So just sit with them during their periods of anxiety. Just be with them on a call––or physically––whatever is possible. Things might be uncomfortable, like they may not talk, but try to be okay with it. Sometimes, people just want to have the presence around. So you can just try and sit with them in silence. However, different things will work for different people. Some may need to hear things like, "You've got this", "you have done this before, I know it's hard but you can do this", "this shall pass", "I am here for you", etc. Sometimes these statements too can ease out things. And some would prefer you not telling them things like "It's temporary; it will get over soon" or "It's just a phase of life".

Do not force things

Try to gauge the situation and do not 'force' them to be positive or happy, or do certain things. It's okay to be anxious and it's perfectly fine to just be without doing anything in those periods. This is what people need to know especially during anxiety attacks. And one has to know that this is temporary, and with small efforts, with small steps from both your and the person having anxiety's end, things can get smoother. 

Create a feel-good ambience

Placing an ice cube on the back of the neck helps. Lighting a eucalyptus candle or any diffuser helps too. What helps most though is understanding that you gave your best to things that were in your control and anything beyond that is destiny.

Change the schedule

Be available to people having severe anxiety; let them know they are not alone. Take them out somewhere to a nice place that would help them ease out or arrange an outing with friends. Make them read books when they are out. Change their daily sitting place, as the environment can play a huge role. Gradually, change their timetable. If they sleep early, make them stay awake by talking to them or watching movies and playing games. Make them sleep late. 

And if they sleep late usually, try to make them sleep early. Exercises will help them feel fatigue so they will sleep earlier. Increase their protein intake with some sweets and do not allow them to skip meals. 

The 5-4-3-2-1 method

This technique helps the person get back to their senses during anxiety attacks. It's basically being aware of these when you're having an anxiety attack:

- 5 things you can see
- 4 things you can touch
- 3 things you can hear
- 2 things you can smell and
- 1 thing you can taste.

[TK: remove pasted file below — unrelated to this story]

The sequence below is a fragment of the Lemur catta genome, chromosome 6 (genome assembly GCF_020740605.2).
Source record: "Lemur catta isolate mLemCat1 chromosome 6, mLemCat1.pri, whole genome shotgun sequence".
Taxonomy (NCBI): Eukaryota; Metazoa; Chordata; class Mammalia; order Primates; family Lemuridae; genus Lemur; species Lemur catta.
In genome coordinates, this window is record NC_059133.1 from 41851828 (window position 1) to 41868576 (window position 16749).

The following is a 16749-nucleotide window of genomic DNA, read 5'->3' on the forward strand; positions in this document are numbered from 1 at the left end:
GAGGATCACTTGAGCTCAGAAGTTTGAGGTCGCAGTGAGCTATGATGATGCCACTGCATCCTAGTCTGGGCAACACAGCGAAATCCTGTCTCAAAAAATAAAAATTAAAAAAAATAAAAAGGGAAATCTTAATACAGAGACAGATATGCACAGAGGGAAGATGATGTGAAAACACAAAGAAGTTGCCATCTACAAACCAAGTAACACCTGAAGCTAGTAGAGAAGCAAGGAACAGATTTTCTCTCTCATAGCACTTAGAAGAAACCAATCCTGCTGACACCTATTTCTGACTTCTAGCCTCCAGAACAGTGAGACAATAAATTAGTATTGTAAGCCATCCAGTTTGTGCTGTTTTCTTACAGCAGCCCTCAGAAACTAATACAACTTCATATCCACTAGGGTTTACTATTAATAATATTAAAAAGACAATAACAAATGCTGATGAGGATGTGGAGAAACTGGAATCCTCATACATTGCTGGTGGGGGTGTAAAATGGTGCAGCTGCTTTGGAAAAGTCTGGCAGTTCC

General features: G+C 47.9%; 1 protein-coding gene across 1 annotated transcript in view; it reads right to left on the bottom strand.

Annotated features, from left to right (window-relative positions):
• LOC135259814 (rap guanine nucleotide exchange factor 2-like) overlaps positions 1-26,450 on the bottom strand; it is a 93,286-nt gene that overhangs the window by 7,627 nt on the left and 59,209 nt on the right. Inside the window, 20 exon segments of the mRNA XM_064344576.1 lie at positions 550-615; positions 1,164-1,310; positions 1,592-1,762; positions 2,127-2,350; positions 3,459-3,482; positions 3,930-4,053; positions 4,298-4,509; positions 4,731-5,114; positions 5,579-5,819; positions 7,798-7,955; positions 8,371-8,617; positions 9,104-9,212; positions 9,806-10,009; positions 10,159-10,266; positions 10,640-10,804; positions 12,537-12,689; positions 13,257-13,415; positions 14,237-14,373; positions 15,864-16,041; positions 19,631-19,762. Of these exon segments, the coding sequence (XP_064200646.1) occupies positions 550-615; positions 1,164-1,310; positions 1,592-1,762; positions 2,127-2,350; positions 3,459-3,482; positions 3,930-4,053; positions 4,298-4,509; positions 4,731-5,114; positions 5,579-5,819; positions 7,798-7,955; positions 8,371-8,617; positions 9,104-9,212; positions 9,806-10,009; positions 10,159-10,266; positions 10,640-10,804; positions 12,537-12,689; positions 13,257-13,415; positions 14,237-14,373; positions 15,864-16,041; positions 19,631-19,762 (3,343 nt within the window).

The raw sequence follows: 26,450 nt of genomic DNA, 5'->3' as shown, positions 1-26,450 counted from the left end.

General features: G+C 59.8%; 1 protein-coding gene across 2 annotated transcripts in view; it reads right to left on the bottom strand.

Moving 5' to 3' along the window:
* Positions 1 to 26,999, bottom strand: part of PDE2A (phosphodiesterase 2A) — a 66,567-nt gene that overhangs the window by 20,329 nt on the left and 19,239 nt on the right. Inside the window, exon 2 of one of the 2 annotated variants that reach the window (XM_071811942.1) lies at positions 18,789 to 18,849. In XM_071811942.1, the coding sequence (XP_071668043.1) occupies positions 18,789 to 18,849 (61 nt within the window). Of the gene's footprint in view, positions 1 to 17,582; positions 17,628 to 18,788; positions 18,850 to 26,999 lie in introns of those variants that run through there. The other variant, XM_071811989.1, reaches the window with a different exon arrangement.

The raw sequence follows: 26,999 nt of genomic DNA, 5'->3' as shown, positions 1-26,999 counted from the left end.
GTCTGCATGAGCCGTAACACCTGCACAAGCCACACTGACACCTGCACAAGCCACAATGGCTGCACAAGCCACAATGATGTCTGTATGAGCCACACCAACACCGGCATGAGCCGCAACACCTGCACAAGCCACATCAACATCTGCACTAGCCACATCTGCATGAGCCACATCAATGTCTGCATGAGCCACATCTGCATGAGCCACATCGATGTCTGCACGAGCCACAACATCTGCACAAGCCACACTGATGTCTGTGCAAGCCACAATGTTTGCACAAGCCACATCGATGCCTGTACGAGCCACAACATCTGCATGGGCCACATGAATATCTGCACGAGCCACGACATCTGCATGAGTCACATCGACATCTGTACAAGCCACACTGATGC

This technique helps the person calm down as it is the use of all five senses. Ask the person having severe anxiety to say out loud what he/she can can see, touch, hear, smell, and taste. 

Grounding technique

Another method to regain control over mind is by following the Grounding technique. Ask the person having severe anxiety to close their eyes and move their attention from their head to toe slowly. This technique also helps in noticing where one feels anything different in the body. 

Ask them to set smaller goals

When I'd raised the question How to Help Someone with Severe Anxiety on Instagram, a friend replied, "What I believe and what I know is that people with sever anxiety often only see the bigger picture and get intimidated by it. Because of this they start overthinking and that leads to anxiety. So I believe instead of looking at big picture or setting big goals, they should have a road map or set small goals which they can achieve easily and which will eventually lead them to achieve what they want."

Lastly, getting to the root of it and going back in time where the seed of fear was planted is important to design a solution. Secondly, accepting the fact that it is normal is vital. Ask the person to alienate themselves from their past and listen to them objectively. Ask questions in a way which would not feel invasive. Do not blame on small issues. Help them in social circle. Don't get them feel guilty. Appreciate and motivate on small successes. This will help them and they will get a sense of security and support. Medication and consultation will also help. 

Anything you would like to add to the list? Please comment below and help our readers out. 

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  1. Very informative and very well written.